So you, or your child, have made the decision to start taking guitar lessons…Whats next? You might think that buying a student guitar is as simple as walking into your local music store and picking out your favorite color. Unfortunately, it isn’t always that easy. Once you arrive at the music store, you will realize that your choices can be downright overwhelming. Fear not, with the below tips and information, you will be walking out of that music store with a guitar just perfect for your musical debut. (Please note that this is written for a beginning guitar student, so I am simplifying and leaving out some details that just aren’t necessary at this point. I would also like to note that this article does not discuss bass guitar, as that is considered to be a different instrument.)
The first thing you should understand is that there are several styles of guitar that you can choose from. Which one is right for you? Well that depends primarily on which style of music you would like to play. The First thing that you will need to decide is if you are going to play finger-style guitar or pick-style guitar. Finger-style is when you sound the notes by picking the string with your fingers, while in pick-style guitar the notes are sounded by picking with a plastic guitar pick or plectrum.
Generally, finger-style guitar can be used for classical, flamenco, or folk music. Pick-style will be mostly be used in Pop, Rock, Jazz, Blues etc. There are many exceptions to this, but for a beginning guitarist, this will give you a starting point. Choose the picking style that most closely fits with the styles of music that you are most interested in. Ultimately, you can learn both on most guitars, but it is best to match your guitar to your preferred style to begin with.
There are two types of guitar that are strictly associated with finger-style guitar; Classical and Flamenco. They have nylon strings and the strings are spaced farther apart to allow your fingers to fit between them when picking. Both are acoustic guitars and look almost identical. To keep it simple, unless you are planning on exclusively being a flamenco guitarist, get the classical guitar.
You will find that many teachers advocate for starting all beginning guitar students on the classical guitar. The reason being, most of those teachers are classical guitarists themselves. While I personally love classical guitar (it was my focus in college, and my prefered style), I don’t necessarily agree with that strategy. To be sure, there are many advantages to starting as a classical guitarist, but unless you actually want to be a classical guitarist I don’t recommend that path. I am more in favor of studying a style and playing a guitar that is most enjoyable for you. As I’m sure you will agree, a student’s chances of success are much higher when they are doing something they enjoy.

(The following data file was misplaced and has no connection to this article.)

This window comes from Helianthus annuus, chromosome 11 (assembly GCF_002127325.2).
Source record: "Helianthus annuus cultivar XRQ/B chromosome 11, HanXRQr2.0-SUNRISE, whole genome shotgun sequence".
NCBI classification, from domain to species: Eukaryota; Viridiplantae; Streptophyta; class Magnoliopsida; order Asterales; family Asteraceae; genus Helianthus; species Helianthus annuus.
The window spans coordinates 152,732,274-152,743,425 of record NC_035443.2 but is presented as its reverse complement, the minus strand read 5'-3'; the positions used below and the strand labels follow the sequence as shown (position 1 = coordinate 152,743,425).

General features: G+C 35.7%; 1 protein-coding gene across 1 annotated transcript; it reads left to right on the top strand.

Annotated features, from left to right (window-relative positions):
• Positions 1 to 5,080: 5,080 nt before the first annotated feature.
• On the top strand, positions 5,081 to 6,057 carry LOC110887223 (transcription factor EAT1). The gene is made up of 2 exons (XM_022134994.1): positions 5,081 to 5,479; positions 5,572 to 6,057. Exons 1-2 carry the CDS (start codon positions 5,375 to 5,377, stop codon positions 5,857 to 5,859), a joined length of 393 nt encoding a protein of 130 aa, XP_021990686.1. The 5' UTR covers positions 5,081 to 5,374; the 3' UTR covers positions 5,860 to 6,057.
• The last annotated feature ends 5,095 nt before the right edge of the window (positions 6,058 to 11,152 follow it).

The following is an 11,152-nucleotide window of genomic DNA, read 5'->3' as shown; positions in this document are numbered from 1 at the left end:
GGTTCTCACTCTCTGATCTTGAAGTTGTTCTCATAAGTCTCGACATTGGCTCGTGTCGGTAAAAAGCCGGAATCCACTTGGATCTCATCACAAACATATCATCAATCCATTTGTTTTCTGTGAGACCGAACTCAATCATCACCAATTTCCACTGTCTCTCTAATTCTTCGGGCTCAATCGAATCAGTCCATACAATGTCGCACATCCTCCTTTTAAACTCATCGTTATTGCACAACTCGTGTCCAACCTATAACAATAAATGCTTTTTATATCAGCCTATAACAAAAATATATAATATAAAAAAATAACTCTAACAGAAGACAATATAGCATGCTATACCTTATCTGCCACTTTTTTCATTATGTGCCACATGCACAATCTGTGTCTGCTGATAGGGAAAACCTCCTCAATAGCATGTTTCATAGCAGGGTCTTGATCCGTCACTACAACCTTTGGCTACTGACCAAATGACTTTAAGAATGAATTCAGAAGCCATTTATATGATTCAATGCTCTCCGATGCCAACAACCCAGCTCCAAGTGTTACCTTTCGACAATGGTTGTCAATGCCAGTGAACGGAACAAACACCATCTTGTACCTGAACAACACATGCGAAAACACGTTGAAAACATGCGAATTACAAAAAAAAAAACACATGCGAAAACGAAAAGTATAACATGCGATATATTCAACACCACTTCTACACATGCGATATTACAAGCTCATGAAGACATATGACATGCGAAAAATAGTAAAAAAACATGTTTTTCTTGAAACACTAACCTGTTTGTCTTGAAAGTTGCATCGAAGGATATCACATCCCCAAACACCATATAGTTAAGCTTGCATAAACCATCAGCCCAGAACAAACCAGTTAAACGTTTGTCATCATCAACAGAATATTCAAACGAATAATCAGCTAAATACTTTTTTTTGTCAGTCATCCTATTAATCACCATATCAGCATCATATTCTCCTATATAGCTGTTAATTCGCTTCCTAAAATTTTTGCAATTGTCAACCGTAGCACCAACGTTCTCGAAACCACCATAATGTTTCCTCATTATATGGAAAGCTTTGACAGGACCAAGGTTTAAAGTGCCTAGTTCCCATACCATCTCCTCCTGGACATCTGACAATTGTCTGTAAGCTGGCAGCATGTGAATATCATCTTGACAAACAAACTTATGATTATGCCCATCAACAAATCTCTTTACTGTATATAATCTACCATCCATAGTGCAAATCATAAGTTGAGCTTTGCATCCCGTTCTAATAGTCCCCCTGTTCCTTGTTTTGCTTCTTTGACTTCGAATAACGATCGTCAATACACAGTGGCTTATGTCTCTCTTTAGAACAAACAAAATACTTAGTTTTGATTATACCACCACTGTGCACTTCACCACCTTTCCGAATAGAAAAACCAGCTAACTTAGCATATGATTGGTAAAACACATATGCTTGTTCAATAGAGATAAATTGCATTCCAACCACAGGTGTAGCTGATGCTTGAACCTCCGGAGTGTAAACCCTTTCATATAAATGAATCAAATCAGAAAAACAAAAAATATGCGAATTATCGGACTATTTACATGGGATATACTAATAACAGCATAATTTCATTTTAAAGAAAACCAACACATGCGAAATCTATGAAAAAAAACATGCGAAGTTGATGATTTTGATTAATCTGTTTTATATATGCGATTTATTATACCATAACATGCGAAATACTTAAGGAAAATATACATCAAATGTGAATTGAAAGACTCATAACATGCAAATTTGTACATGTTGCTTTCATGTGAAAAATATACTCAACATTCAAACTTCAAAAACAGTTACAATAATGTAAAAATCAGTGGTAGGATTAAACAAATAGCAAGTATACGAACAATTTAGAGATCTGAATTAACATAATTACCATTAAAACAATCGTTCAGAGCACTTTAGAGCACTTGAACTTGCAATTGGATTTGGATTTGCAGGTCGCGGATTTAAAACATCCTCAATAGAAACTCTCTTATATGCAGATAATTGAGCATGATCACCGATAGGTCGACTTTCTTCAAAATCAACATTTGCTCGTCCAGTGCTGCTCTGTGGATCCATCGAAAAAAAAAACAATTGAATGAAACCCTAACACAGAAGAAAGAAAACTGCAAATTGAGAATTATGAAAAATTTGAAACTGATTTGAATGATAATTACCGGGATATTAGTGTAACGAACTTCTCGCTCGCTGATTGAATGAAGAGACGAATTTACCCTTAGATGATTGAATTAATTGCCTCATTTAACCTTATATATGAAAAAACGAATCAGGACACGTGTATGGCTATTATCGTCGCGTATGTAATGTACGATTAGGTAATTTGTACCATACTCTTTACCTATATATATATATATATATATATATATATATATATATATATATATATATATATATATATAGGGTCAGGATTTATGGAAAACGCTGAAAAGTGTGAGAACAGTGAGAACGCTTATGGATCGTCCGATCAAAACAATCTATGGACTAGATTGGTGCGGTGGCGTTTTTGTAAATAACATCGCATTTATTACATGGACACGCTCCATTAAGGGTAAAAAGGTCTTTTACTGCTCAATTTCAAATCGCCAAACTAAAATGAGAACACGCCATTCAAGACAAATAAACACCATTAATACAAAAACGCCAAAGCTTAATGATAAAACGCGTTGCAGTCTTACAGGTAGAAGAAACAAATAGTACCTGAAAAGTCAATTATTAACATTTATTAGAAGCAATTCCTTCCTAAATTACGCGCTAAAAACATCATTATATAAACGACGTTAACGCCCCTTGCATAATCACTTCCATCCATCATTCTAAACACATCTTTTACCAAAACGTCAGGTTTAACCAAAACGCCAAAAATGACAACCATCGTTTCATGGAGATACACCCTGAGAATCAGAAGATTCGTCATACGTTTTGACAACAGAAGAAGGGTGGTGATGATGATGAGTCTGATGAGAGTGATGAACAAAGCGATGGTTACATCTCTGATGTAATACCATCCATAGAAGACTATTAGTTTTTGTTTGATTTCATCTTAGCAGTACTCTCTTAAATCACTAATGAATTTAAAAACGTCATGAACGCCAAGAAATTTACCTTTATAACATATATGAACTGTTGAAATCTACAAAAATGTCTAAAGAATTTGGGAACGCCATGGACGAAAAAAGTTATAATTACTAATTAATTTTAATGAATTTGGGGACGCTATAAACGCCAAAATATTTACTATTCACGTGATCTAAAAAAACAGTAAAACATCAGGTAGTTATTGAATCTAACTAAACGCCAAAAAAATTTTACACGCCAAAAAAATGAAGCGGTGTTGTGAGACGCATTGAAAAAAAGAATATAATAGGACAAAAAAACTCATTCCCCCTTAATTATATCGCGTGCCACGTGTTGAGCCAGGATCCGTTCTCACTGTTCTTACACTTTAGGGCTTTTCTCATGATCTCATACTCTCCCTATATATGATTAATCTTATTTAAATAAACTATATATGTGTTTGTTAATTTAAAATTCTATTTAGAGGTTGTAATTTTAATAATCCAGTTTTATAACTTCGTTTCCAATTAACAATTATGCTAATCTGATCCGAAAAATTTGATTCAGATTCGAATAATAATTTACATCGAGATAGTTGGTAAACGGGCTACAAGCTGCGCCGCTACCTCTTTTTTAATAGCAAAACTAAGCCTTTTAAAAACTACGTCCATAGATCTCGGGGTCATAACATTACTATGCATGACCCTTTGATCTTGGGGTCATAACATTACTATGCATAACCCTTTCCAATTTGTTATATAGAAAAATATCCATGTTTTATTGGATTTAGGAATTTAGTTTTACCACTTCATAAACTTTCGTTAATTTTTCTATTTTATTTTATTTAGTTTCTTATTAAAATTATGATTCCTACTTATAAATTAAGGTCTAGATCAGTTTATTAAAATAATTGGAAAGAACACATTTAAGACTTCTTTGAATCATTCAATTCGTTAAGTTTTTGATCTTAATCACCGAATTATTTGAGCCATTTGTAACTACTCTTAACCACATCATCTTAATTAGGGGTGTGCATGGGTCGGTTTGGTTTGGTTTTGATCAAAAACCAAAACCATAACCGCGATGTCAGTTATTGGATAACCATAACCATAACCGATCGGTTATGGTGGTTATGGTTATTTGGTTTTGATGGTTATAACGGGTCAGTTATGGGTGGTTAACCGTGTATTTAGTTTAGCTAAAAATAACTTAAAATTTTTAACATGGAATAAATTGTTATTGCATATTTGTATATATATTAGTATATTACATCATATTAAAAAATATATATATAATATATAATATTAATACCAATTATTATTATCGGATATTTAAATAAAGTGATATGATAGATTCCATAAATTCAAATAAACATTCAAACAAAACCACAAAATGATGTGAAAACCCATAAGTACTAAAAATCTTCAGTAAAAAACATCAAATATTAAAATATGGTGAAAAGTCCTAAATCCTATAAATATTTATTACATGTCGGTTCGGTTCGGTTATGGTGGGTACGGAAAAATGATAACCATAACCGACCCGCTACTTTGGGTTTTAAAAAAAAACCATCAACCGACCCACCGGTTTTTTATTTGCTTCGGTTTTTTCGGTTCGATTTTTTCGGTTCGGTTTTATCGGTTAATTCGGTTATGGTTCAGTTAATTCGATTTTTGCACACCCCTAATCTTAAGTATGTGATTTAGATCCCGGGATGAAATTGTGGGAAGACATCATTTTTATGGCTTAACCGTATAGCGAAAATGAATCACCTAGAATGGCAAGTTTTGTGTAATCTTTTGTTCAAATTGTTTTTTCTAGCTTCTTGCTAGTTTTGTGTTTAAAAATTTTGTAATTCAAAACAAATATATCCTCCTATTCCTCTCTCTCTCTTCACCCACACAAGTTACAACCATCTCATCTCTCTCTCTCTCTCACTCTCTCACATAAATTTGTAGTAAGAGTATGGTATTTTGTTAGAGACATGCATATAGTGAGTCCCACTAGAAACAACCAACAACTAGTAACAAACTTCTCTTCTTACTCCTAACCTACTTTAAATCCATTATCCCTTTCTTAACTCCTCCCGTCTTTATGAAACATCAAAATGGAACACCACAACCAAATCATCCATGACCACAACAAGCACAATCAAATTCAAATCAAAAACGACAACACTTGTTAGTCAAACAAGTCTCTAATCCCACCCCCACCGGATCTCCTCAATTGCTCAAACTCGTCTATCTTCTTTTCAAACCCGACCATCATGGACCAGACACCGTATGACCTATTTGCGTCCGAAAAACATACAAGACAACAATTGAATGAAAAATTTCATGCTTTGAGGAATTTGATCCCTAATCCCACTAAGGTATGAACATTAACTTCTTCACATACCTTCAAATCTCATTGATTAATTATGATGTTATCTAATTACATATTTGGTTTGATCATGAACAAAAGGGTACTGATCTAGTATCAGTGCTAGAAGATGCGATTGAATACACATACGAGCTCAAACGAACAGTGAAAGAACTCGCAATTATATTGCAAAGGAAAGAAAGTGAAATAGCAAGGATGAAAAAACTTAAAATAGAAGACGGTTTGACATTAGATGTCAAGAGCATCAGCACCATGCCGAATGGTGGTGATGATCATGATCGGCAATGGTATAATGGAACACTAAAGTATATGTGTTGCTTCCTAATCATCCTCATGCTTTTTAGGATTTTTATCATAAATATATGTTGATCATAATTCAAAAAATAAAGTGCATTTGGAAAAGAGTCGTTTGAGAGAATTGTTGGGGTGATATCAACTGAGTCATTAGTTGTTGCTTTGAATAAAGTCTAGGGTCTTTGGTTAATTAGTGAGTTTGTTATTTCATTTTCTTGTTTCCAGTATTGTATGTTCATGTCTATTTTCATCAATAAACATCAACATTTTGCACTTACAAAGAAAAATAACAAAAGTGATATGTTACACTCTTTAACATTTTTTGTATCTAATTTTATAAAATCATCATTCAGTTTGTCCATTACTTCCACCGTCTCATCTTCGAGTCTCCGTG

Now let’s take a look at your options for pick-style guitar. Most often when people think about acoustic or electric guitars they are thinking about pick-style. The two most common options would be a steel-string acoustic guitar or a solid-body electric guitar.
Your first option is the steel-string acoustic guitar. This is the guitar that a singer/songwriters might use when performing solo, or the guitar that someone would play around a campfire. They sound great and if your plan is to play all acoustic music, then this is the guitar for you. However, you should also be aware that steel-string acoustic guitars have heavier gauge (thicker) strings and often a larger body which can make them difficult to play, particularly for younger students (and sometimes adults!).
Steel-String Acoustic Guitar
I have had many parents and potential students mention to me that they were told “everyone should start on an acoustic guitar”, and in fact that is what I was told (many, many years ago), and the very reason why my first guitar was a steel-string acoustic. It has even been said that starting with steel strings will ‘toughen you up’ and ‘build finger strength’. Please ignore anyone that tells you that. It is terrible advice. I have seen too many students frustrated to the point of quitting because they couldn’t push the strings down and their fingers hurt. You should not actually “play it till your fingers bleed”, I’ve seen me do it and I don’t recommend it.
Another (potentially controversial) point that I am going to make is that steel-string acoustic guitars are not as versatile as electric guitars. Often, both electric and acoustic are used for the same styles of music, and you can play an “acoustic song” just fine on an electric. Also, there are some songs and techniques that are difficult to play on a steel-string but are easily produced on an electric. I think by now you are starting to see where my preference lies for beginning students:
Solid-Body Electric Guitar